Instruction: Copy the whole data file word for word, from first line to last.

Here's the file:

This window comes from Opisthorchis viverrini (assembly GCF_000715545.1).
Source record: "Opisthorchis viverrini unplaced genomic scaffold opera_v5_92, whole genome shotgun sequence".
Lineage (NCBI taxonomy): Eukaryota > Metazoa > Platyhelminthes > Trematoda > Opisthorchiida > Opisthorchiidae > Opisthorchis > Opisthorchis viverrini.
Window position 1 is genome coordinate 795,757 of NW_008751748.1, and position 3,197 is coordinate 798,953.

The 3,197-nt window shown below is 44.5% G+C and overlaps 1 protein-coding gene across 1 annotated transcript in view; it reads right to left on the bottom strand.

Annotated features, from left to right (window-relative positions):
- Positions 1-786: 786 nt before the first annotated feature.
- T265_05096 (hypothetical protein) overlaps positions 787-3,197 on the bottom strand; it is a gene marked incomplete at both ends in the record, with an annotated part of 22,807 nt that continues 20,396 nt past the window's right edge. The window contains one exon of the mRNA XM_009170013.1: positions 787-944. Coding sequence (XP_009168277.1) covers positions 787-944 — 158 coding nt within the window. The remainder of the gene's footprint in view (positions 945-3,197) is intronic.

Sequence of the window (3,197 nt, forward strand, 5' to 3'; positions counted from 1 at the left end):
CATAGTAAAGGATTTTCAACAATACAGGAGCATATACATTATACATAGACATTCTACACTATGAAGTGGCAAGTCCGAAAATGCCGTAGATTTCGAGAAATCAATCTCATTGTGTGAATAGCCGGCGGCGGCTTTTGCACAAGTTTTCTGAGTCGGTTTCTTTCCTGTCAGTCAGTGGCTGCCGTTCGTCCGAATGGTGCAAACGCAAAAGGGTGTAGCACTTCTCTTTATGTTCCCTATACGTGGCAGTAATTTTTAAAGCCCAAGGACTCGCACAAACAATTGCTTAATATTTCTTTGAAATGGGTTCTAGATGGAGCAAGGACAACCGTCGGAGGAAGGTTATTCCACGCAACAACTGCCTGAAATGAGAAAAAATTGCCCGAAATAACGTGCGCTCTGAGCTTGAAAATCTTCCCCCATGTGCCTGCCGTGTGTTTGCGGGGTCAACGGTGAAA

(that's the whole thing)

This window comes from Opisthorchis viverrini (assembly GCF_000715545.1).
Source record: "Opisthorchis viverrini unplaced genomic scaffold opera_v5_92, whole genome shotgun sequence".
Lineage (NCBI taxonomy): Eukaryota > Metazoa > Platyhelminthes > Trematoda > Opisthorchiida > Opisthorchiidae > Opisthorchis > Opisthorchis viverrini.
Window position 1 is genome coordinate 795,757 of NW_008751748.1, and position 3,197 is coordinate 798,953.

The 3,197-nt window shown below is 44.5% G+C and overlaps 1 protein-coding gene across 1 annotated transcript in view; it reads right to left on the bottom strand.

Annotated features, from left to right (window-relative positions):
- Positions 1-786: 786 nt before the first annotated feature.
- T265_05096 (hypothetical protein) overlaps positions 787-3,197 on the bottom strand; it is a gene marked incomplete at both ends in the record, with an annotated part of 22,807 nt that continues 20,396 nt past the window's right edge. The window contains one exon of the mRNA XM_009170013.1: positions 787-944. Coding sequence (XP_009168277.1) covers positions 787-944 — 158 coding nt within the window. The remainder of the gene's footprint in view (positions 945-3,197) is intronic.

Sequence of the window (3,197 nt, forward strand, 5' to 3'; positions counted from 1 at the left end):
CATAGTAAAGGATTTTCAACAATACAGGAGCATATACATTATACATAGACATTCTACACTATGAAGTGGCAAGTCCGAAAATGCCGTAGATTTCGAGAAATCAATCTCATTGTGTGAATAGCCGGCGGCGGCTTTTGCACAAGTTTTCTGAGTCGGTTTCTTTCCTGTCAGTCAGTGGCTGCCGTTCGTCCGAATGGTGCAAACGCAAAAGGGTGTAGCACTTCTCTTTATGTTCCCTATACGTGGCAGTAATTTTTAAAGCCCAAGGACTCGCACAAACAATTGCTTAATATTTCTTTGAAATGGGTTCTAGATGGAGCAAGGACAACCGTCGGAGGAAGGTTATTCCACGCAACAACTGCCTGAAATGAGAAAAAATTGCCCGAAATAACGTGCGCTCTGAGCTTGAAAATCTTCCCCCATGTGCCTGCCGTGTGTTTGCGGGGTCAACGGTGAAA